Sunday, December 25, 2016


I have been so distressed to hear the many testimonies of young people who have left the church and its faith. So many of these testimonies involve a simple equation: Their expectations about God and His promises have not measured up to the reality of their lives. They have lamented:

·       I prayed and trusted, but God didn’t answer my prayers.
·       I asked for His guidance, but He always remained silent.
·       I was confident that He had led me into my marriage, but He clearly did not. My wife took off with another man. I can no longer trust Him; nor do I want to.

My story had been similar. I was trying to follow Christ the best I could, but it wasn’t good enough. I became overwhelmed with depression and panic attacks, and God refused to answer my prayers. I couldn’t understand why He was allowing me to suffer so. He promised me His comfort, but it seemed that everyone else had more comfort than I. He promised to love me, but I felt totally unloved, unlovable, and utterly rejected. He promised that He would never leave me, but I felt entirely abandoned. From my perspective, the Christian life was a huge fraud.

If I had a viable alternative, I would have turned away, but I didn’t have one. I had already tried out every promising option, and each had all failed me. Either God would somehow come through for me or I was finished.

His silence convinced me of either of two things. Either I was so worthless that God wouldn’t waste His time with me, or God didn’t exist, and everything that I had experienced was just a matter of self-deception.

However, since I had nowhere else to turn, I began to read the Psalms and found that the Psalmists had the same problems. David had complained:

·       How long, O LORD? Will you forget me forever? How long will you hide your face from me? How long must I take counsel in my soul and have sorrow in my heart all the day? How long shall my enemy be exalted over me? (Psalm 13:1-2)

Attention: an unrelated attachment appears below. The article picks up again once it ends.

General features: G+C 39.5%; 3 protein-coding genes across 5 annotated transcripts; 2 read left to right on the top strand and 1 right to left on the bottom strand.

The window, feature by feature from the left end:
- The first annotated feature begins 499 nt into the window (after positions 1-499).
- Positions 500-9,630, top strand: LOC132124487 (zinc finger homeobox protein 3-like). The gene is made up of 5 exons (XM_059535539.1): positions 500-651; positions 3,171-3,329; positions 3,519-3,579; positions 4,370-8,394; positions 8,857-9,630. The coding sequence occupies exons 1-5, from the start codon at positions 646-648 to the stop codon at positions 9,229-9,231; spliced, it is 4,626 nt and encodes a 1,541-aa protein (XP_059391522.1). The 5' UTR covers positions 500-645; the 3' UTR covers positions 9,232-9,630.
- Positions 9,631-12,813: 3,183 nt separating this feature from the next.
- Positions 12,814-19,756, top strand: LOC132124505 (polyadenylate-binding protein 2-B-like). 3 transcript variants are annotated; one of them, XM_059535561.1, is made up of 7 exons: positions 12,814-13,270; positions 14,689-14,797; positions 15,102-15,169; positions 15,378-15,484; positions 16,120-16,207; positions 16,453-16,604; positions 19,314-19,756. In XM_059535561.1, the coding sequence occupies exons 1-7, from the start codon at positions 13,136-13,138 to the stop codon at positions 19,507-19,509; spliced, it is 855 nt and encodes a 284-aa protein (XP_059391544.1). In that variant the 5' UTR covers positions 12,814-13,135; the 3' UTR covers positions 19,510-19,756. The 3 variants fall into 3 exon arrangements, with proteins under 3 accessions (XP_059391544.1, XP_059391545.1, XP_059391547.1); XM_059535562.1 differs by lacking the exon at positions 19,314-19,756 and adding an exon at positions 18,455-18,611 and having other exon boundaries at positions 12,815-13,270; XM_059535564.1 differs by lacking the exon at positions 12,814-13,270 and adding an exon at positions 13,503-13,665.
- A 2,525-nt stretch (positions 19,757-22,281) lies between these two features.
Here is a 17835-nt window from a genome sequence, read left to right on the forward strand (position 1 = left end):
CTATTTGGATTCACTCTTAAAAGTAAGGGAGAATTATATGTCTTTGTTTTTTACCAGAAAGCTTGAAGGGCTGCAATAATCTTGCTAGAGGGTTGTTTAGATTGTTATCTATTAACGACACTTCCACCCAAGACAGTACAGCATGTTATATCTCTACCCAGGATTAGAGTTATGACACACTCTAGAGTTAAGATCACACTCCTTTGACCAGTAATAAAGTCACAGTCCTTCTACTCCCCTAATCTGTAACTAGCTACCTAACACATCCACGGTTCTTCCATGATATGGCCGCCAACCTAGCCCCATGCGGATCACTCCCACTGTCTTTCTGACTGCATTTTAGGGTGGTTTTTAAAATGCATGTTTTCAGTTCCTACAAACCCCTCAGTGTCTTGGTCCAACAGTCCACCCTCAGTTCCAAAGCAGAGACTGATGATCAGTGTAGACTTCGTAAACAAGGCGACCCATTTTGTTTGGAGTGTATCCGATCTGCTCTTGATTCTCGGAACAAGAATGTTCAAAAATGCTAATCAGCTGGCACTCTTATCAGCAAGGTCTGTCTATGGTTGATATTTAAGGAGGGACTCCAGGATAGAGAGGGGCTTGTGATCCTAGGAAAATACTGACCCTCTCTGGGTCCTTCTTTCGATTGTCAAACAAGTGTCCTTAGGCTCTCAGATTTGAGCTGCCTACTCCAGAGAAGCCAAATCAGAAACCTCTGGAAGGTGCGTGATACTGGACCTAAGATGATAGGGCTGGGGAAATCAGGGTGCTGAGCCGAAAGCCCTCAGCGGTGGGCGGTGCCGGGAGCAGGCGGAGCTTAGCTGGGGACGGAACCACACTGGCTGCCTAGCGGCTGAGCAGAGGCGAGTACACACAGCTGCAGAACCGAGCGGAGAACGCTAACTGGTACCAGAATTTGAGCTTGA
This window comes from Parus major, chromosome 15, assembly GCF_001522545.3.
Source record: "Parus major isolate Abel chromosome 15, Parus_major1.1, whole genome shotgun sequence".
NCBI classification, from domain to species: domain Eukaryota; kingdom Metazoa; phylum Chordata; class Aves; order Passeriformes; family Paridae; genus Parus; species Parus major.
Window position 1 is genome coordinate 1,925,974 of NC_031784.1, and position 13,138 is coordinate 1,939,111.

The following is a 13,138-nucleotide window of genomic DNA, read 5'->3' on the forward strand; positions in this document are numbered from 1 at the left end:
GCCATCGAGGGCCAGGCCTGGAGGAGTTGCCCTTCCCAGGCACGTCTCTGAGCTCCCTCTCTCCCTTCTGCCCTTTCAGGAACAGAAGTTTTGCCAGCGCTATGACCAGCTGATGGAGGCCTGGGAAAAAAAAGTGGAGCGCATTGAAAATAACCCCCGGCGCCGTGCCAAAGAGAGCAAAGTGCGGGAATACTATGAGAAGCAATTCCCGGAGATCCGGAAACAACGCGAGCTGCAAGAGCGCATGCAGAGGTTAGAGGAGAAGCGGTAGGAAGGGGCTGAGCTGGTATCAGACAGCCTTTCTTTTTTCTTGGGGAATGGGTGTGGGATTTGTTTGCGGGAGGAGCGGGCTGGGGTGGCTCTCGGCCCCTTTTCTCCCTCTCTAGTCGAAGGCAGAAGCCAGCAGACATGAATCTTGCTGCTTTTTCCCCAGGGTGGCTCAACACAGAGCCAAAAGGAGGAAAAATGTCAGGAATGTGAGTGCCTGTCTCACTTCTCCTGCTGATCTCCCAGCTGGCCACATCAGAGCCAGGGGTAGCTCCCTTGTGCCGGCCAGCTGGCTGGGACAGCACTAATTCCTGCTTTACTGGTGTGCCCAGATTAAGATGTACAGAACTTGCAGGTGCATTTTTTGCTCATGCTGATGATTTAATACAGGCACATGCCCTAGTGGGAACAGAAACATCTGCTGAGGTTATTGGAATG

This Psalm made me think. David had been the man “after God’s own heart,” and yet he suffered such torment. His God had promised David that He would never leave him, and that He would establish an everlasting kingdom through his descendent. How then could David feel so forsaken? Clearly, he had been praying to God, but God didn’t seem to be answering him, and it wasn’t because He had rejected David. Perhaps He hadn’t rejected me?

Many of the Psalmists also complained that their suffering didn’t match up with their glowing expectations based on God’s promises. This was also true for His Chosen People, the Nation of Israel.  The Psalmist Ethan reviewed God’s glorious promises to King David:

·       “I [God] will maintain my love to him [David] forever, and my covenant with him will never fail…I will not violate my covenant or alter what my lips have uttered…that his line will continue forever and his throne endure before me like the sun; it will be established forever like the moon, the faithful witness in the sky." (Psalm 89:28-37)

However, by the next verse, Ethan’s tone dramatically changed. Now, he began to accuse God of unfaithfulness:

·       But you have rejected, you have spurned, you have been very angry with your anointed one. You have renounced the covenant with your servant and have defiled his crown in the dust. You have broken through all his walls and reduced his strongholds to ruins…O Lord, where is your former great love, which in your faithfulness you swore to David? (Psalm 89:38-40)

According to Ethan, God had betrayed His people and had reneged on His promises. Israel’s present degraded status failed to measure up to what their God had promised them. Ethan seemed to be rejecting the faith of his Father’s.